parents at the wedding

Ideas for Including Family in Your Wedding Ceremony

Most couples want to keep things as personal and special as possible when it comes to weddings. So while many couples choose to include their families in the wedding party, there are other ways to include them in the ceremony itself. Here are a few ideas for including your family in your wedding ceremony.

Incorporate family in your wedding ceremony

When you get married, you are not just marrying your spouse–you are also getting married to your family. Including your loved ones in your wedding ceremony is a great way to show them how much they mean to you. Here are some ideas for including them in your big day.

One way to involve family is by having them sign the wedding certificate as witnesses. You can also ask a close relative or friend to officiate the wedding. If you’d like, you can even have family members participate in a reading or song during the ceremony. No matter how you choose to include them, your family will surely appreciate being part of this momentous occasion.

  1. Have a sand ceremony or unity candle ritual. This is a great way to symbolize the joining of two families.
  2. Include readings or prayers meaningful to your family during your childhood.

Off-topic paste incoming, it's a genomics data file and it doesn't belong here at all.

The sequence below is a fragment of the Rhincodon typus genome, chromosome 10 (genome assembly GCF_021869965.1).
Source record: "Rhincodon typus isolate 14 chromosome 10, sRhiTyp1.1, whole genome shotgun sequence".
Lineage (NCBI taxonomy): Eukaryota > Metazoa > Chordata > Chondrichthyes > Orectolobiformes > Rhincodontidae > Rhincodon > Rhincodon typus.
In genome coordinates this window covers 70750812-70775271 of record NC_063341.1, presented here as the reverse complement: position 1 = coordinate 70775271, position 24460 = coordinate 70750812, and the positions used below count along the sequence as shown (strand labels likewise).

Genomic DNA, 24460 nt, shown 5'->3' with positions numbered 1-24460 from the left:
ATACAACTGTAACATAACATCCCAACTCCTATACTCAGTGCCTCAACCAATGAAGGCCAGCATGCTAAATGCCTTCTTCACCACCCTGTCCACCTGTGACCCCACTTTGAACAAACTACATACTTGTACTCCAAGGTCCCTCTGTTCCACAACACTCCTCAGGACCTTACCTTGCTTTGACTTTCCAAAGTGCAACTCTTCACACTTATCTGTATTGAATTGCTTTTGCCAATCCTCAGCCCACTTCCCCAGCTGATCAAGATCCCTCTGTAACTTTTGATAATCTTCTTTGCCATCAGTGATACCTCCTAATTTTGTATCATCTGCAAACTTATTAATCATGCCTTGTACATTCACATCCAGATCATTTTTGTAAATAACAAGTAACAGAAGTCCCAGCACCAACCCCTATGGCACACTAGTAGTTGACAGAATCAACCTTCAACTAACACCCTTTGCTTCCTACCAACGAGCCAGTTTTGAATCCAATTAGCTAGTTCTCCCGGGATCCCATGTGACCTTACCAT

3. Ask a family member to give a speech during the ceremony or share a memory about you and your spouse-to-be.
  4. Honor deceased relatives with a memorial tribute during the ceremony.

How do you incorporate my parents into your wedding?

While your wedding ceremony is a celebration of the love that you and your partner share, it’s also an opportunity to bring family into the mix. For many couples, marrying into a new family is one of the most exciting things about getting married. If you want to include more than vows at your wedding ceremony, here are some ideas for ways to incorporate both sides of your family:

family members

Walk down the aisle with someone special. Your parents may have been saving this honor for years or decades! Walking down the aisle together — either as part of a double escort or individually — can be meaningful if they take turns giving you away: the first dad, then mom; mother then father; etc. Or perhaps someone else in life might be important in this role: a stepparent, sibling, or grandparent.

Do the unity candle together. This tradition is often reserved for parents of the bride and groom, but there are lots of ways to shake it up! For example, you might have all your siblings surround you while one lights each side; ask both sets of parents to light their respective candles before you join them with yours, or invite grandparents to participate in lighting a candle as well. And if using fire isn’t your thing, consider doing something else instead (your officiant will have some great ideas!).